Monday, April 4, 2016

Getting Old is Letting Go of One Damn Thing After Another

I don’t know where I heard this joke. Maybe Sue Moon’s book This is Getting Old. I will attribute it to her, whether she wrote it or not!

Two old friends were at a restaurant. One woman said, “I was just at a Zen retreat on aging!” Her friend replied, “I don’t need a Zen retreat. I know that getting old is letting go of one damn thing after another.”

The Buddha’s fundamental teaching on suffering and the cause of suffering is summarized by the phrase “letting go.”  He taught that the cause of suffering is desire and clinging, and that the end of suffering is letting go.

We so often hear about letting go that we actually believe that we know what this means. If I just let go, I will be happy. But I think the reality of clinging and letting go is profound and elusive and subtle.  It is perhaps the most difficult spiritual work that we have to do, if we want to be truly happy and present in our lives.

We hear the word “desire” and think of lust or greed. But desire is the deep, endless yearning for things to be other than they are.  We want more and more and more.  We had a joke in my college dorm, “Too much is never enough.”

This dissatisfaction with our life as it is may be the single greatest cause of our unhappiness.

Another word for desire, in the sense I am using it, is clinging. And this clinging is entirely expected, especially as we age.  We cling to a more youthful me. We cling to the idea of a body that used to be strong. We cling to our lovers and partners and children. We cling to life.

There is nothing wrong with these kinds of clinging. It is normal. It is human. But this clinging causes immense suffering.

It causes suffering because of impermanence and change. Things change every moment. Things come, things go. Thoughts come, thoughts go. People come, people go. There is nothing to hold onto, not even ourselves. Not even our own identity. Every moment we are born anew.

We cannot remain as we were in our thirties; our bodies are always changing. We cannot cling to our parents and our partners and friends, because they will eventually die. We can’t cling to our children.

We wish to possess that which we can never possess, because it was never ours in the first place.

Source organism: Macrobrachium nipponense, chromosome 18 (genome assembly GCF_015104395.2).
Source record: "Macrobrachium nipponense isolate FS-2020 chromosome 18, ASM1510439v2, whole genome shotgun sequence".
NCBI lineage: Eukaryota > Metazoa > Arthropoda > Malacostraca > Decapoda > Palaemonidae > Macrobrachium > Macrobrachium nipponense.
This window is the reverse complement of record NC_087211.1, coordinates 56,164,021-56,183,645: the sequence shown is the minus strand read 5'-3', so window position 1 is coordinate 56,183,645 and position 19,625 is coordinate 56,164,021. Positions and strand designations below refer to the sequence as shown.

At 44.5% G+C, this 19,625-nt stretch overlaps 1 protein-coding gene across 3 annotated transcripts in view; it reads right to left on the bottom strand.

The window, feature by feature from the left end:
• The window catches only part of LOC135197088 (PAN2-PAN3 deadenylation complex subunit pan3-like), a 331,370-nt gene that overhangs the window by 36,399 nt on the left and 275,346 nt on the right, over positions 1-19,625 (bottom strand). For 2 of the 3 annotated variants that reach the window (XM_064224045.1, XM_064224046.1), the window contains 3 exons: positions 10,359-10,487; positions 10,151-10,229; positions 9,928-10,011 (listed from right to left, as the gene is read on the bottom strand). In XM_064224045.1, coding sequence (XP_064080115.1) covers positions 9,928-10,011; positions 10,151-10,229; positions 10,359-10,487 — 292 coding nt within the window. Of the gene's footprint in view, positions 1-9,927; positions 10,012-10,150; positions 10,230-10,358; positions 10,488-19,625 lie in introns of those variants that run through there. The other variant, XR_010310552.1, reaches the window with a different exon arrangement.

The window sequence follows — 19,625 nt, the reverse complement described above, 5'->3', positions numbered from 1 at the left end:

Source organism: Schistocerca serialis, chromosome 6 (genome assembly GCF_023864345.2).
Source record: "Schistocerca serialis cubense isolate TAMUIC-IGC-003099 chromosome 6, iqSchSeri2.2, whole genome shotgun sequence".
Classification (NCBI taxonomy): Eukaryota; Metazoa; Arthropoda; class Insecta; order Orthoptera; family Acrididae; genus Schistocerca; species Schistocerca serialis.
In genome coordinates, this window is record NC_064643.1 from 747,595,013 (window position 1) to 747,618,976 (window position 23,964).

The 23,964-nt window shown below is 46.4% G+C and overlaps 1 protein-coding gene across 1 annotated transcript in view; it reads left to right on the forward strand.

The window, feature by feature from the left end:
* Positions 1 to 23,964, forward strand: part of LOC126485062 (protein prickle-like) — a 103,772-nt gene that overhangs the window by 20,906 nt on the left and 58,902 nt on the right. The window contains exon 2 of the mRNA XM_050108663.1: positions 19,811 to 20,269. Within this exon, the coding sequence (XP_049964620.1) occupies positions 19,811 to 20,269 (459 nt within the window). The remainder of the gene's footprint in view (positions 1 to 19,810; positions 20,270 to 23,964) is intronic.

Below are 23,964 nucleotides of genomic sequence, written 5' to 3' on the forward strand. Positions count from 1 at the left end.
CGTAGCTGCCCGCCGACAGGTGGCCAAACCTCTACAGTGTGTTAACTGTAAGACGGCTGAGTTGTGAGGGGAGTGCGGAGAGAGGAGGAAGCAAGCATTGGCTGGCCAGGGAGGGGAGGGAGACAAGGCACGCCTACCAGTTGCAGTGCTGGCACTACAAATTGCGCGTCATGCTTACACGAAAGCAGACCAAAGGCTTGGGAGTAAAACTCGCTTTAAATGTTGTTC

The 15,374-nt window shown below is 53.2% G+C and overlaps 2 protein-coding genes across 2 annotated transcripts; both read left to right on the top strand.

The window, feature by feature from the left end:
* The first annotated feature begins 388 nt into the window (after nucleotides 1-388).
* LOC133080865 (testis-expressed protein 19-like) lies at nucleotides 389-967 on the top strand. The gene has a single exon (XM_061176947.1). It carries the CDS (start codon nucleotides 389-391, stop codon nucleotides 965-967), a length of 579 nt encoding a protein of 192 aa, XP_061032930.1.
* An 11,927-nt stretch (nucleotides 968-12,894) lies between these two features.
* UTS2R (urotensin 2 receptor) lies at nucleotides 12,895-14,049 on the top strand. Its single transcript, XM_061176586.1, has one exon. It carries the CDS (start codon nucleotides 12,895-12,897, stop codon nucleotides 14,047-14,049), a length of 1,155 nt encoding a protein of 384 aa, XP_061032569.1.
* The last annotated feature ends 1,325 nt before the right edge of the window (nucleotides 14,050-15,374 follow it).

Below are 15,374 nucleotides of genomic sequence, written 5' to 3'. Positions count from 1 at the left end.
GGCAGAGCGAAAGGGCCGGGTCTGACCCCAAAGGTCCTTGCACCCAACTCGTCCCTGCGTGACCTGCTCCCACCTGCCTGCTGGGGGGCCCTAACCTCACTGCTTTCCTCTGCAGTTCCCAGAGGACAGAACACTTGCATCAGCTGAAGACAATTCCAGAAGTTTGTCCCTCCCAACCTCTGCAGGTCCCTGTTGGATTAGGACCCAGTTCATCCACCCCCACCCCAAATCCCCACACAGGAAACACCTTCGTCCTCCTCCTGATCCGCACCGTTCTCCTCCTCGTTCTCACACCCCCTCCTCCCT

Kahlil Gibran wrote:

Your children are not your children.
They are the sons and daughters of Life's longing for itself.
They come through you but not from you,

And though they are with you, yet they belong not to you.

This is a huge challenge to me. I cannot let go of my child, nor would I want to. But my child is an adult man. I can no longer have the intimate relationship of mother and child. I cannot fix his problems and I cannot make his life easier. I can only pray for his well being. As most parents know, we are powerless. I am not sure after what age of the child we are powerless, but probably when they get their drivers license.

So how can we practice with impermanence and change?  We practice acceptance – radical acceptance. We accept life as it is.  This is not giving up; it is an aspirational act.  As we get older, I think we realize, more and more, that we are not in control. We do our very best and accept the rest.

One of the great truths in spiritual living is that we can’t open fully to this life that is right here if in any way we are ignoring or warding off the truth of impermanence, mortality and death.

Our capacity to live and love is directly related to our acceptance of change and loss.
However, I am always aware of spiritual bypassing.  Letting go, especially of loved ones, is very, very hard. It is not done in an instant, although, maybe it can.  Letting go and forgiveness and gratitude are life practices. But first we have to remember to do them.

Angeles Arien said, “I think that a reason to do spiritual practice is to commit ourselves simply, consciously to say, Yes, yes, yes to this whole process …  that we will undergo anyway: aging, sickness, and death.”